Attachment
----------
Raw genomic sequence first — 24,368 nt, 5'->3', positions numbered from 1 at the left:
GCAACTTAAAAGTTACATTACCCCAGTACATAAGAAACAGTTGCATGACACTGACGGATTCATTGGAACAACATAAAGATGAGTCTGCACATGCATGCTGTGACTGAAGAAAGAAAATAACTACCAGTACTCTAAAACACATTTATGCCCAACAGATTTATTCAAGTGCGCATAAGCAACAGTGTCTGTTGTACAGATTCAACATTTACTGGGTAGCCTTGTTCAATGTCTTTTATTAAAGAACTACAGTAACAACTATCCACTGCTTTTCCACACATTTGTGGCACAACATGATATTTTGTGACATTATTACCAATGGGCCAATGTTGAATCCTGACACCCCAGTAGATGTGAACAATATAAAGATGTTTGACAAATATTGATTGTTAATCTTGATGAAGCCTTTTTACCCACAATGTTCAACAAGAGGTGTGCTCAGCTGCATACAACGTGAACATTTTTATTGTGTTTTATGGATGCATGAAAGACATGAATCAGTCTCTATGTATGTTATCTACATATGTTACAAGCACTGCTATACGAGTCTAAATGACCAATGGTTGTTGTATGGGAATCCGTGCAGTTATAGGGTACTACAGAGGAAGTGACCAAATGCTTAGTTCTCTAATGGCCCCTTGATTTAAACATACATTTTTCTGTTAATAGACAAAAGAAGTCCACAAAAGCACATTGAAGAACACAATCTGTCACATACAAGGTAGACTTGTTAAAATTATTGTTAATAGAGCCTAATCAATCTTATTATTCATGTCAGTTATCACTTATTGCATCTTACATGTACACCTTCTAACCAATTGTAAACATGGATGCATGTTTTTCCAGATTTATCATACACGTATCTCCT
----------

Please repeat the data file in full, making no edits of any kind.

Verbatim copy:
Raw genomic sequence first — 24,368 nt, 5'->3', positions numbered from 1 at the left:
GCAACTTAAAAGTTACATTACCCCAGTACATAAGAAACAGTTGCATGACACTGACGGATTCATTGGAACAACATAAAGATGAGTCTGCACATGCATGCTGTGACTGAAGAAAGAAAATAACTACCAGTACTCTAAAACACATTTATGCCCAACAGATTTATTCAAGTGCGCATAAGCAACAGTGTCTGTTGTACAGATTCAACATTTACTGGGTAGCCTTGTTCAATGTCTTTTATTAAAGAACTACAGTAACAACTATCCACTGCTTTTCCACACATTTGTGGCACAACATGATATTTTGTGACATTATTACCAATGGGCCAATGTTGAATCCTGACACCCCAGTAGATGTGAACAATATAAAGATGTTTGACAAATATTGATTGTTAATCTTGATGAAGCCTTTTTACCCACAATGTTCAACAAGAGGTGTGCTCAGCTGCATACAACGTGAACATTTTTATTGTGTTTTATGGATGCATGAAAGACATGAATCAGTCTCTATGTATGTTATCTACATATGTTACAAGCACTGCTATACGAGTCTAAATGACCAATGGTTGTTGTATGGGAATCCGTGCAGTTATAGGGTACTACAGAGGAAGTGACCAAATGCTTAGTTCTCTAATGGCCCCTTGATTTAAACATACATTTTTCTGTTAATAGACAAAAGAAGTCCACAAAAGCACATTGAAGAACACAATCTGTCACATACAAGGTAGACTTGTTAAAATTATTGTTAATAGAGCCTAATCAATCTTATTATTCATGTCAGTTATCACTTATTGCATCTTACATGTACACCTTCTAACCAATTGTAAACATGGATGCATGTTTTTCCAGATTTATCATACACGTATCTCCT